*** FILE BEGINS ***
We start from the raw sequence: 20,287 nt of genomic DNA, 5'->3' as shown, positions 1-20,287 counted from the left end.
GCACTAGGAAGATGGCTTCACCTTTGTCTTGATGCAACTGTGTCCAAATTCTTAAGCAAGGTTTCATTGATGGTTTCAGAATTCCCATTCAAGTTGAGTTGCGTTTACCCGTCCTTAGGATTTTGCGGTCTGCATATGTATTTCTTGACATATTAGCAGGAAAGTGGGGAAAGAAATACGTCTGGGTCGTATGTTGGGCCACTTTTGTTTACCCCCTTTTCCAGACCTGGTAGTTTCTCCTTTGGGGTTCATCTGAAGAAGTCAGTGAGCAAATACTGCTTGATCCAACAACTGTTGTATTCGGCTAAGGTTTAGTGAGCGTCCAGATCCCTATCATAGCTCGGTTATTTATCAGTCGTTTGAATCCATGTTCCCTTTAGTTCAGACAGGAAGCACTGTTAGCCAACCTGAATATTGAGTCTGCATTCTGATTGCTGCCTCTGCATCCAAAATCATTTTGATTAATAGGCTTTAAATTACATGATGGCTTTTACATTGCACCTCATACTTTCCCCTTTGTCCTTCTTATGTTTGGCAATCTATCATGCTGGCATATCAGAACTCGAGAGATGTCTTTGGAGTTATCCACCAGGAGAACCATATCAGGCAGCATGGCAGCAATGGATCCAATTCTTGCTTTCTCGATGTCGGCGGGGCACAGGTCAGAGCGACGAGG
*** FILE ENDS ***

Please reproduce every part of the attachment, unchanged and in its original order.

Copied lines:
We start from the raw sequence: 20,287 nt of genomic DNA, 5'->3' as shown, positions 1-20,287 counted from the left end.
GCACTAGGAAGATGGCTTCACCTTTGTCTTGATGCAACTGTGTCCAAATTCTTAAGCAAGGTTTCATTGATGGTTTCAGAATTCCCATTCAAGTTGAGTTGCGTTTACCCGTCCTTAGGATTTTGCGGTCTGCATATGTATTTCTTGACATATTAGCAGGAAAGTGGGGAAAGAAATACGTCTGGGTCGTATGTTGGGCCACTTTTGTTTACCCCCTTTTCCAGACCTGGTAGTTTCTCCTTTGGGGTTCATCTGAAGAAGTCAGTGAGCAAATACTGCTTGATCCAACAACTGTTGTATTCGGCTAAGGTTTAGTGAGCGTCCAGATCCCTATCATAGCTCGGTTATTTATCAGTCGTTTGAATCCATGTTCCCTTTAGTTCAGACAGGAAGCACTGTTAGCCAACCTGAATATTGAGTCTGCATTCTGATTGCTGCCTCTGCATCCAAAATCATTTTGATTAATAGGCTTTAAATTACATGATGGCTTTTACATTGCACCTCATACTTTCCCCTTTGTCCTTCTTATGTTTGGCAATCTATCATGCTGGCATATCAGAACTCGAGAGATGTCTTTGGAGTTATCCACCAGGAGAACCATATCAGGCAGCATGGCAGCAATGGATCCAATTCTTGCTTTCTCGATGTCGGCGGGGCACAGGTCAGAGCGACGAGG